The easiness of tinging glass of lead of any colour is the reason of giving it an excellent Emerald green, especially because green is also natural to it.
Take twenty pounds of crystal fritt powdered and searced, and fixteen pounds of calx of lead also sisted; mix them well together; then put them by little and little into a pot heated in a furnace, and in eight or ten hours time it will be melted; then cast the melted matter into water, and earefully take the remaining lees from it; then put the matter after it is dry’d in the same pot again, and in seven or eight hours time it will be melted again.
Repeat this of casting the melted matter into the water, and feparating the lead that sticks to the pot, as before; then this glass will be cleansed and purified from all the foulness and unctuosity the calx and powder would leave in it, and be very resplendent.
You must put it again into the pot, where it will melt and purify again in a little time.
When it is melted, put to it six ounces of scales of copper thrice calcin'd in powder, with twenty-four grains of crocus martis, made with vinegar, also in powder, and mix them together.
This powder must be cast in at six times, always mixing the glass well, and taking at each time an interval of time, as long as while you may repeat over the creed: let it rest for one hour, and then stir it again, and examine if the colour be to your mind; if it be, let it stand eight hours, that the whole may well incorporate.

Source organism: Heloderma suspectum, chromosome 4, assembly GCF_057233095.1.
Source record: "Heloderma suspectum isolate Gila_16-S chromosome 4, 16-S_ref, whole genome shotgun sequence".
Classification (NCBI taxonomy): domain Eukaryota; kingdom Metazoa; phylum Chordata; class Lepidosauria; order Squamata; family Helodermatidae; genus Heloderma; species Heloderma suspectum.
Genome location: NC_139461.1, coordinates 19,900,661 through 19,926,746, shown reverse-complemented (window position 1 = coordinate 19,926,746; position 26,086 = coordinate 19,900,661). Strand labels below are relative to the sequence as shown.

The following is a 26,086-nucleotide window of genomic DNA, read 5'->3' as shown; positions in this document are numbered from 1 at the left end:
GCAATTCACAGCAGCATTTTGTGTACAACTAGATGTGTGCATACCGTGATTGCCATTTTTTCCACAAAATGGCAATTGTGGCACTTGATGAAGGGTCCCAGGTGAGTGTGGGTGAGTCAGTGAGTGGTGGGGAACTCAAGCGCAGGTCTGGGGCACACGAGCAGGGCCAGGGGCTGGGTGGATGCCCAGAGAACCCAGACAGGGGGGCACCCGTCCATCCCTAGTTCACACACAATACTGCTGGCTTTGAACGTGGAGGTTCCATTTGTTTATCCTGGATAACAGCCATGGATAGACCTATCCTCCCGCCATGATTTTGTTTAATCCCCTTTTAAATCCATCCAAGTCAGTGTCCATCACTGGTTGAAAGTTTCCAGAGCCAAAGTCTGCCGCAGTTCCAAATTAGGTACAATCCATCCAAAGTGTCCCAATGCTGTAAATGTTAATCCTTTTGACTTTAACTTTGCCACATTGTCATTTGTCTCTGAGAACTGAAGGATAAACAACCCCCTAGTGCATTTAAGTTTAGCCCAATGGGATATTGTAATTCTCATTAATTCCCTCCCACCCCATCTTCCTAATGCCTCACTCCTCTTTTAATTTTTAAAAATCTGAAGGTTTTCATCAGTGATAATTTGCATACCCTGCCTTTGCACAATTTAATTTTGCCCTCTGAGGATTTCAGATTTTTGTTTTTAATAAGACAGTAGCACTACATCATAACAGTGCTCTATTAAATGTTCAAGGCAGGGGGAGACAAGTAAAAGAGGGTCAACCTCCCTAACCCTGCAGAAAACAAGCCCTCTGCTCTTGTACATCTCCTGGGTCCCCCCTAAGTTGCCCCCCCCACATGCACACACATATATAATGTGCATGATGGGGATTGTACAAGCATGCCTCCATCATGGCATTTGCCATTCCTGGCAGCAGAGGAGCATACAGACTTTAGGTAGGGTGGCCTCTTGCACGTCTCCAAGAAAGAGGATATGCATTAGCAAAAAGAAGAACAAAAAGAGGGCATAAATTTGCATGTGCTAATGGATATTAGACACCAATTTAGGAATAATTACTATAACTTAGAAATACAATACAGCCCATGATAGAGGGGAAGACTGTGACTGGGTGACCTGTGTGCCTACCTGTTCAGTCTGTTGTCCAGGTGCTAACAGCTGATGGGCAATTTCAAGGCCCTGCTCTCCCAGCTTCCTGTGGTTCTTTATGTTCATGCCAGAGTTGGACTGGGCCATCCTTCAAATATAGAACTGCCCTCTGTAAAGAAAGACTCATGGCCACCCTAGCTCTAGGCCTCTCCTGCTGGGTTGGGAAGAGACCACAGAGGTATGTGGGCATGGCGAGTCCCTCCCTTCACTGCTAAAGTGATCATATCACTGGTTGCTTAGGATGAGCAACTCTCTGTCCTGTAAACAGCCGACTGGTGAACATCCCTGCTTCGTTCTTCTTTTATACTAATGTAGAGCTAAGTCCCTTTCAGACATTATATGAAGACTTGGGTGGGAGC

Then stir it well, and let it rest a little, that the feces may precipitate to the bottom of the pot; then it may be wrought, and the colour can scarce be distinguished from true Emerald.

Another way of making a fairer EMERALD.
For this colour, which will be far fairer than the former, you must change one ingredient in the foregoing, and instead of scales of copper thrice calcin'd, put the same dose of caput mortuum of vitriolum veneris prepar’d; then proceed exactly as before directed and you will have a very excellent green.

To make a green EMERALD colour in glass.
Take common glass well purified from its salt without manganese; put it into a pot in the furnace, and when it is well melted and purified, add to it (as for example) to the proportion of an ounce and half of crocus martis, calcin'd with vinegar to fifty pounds of glass. Mix well the glass at the same time to make it incorporate with the crocus; then let it stand an hour, that it may thoroughly take the colour.
This way nothing will come out yellowish, and it will loose that foulness and blueness, which the common metal always has, and it will become green.
Then add to the same dose fifty pounds of glass, one pound of scales of copper thrice calin'd, and put it in at six divers times, mixing it well each time with the glass, and let it stand two hours to imbibe the tincture.
After the two hours are expir’d, stir it again, and see if it be as you would have it; if the colour be too blue, you must add to it some crocus martis prepar’d, and you will have a very fine Emerald colour.

Another EMERALD green fairer than the preceding.
The more pure the matter is, the finer the work will be that is made with it.

Take crystal fritt without manganese, which has been twice wash’d in water, to take out all the salt, and put it in a pot in the furnace; then add to it half the quantity of common white metal, also without manganese.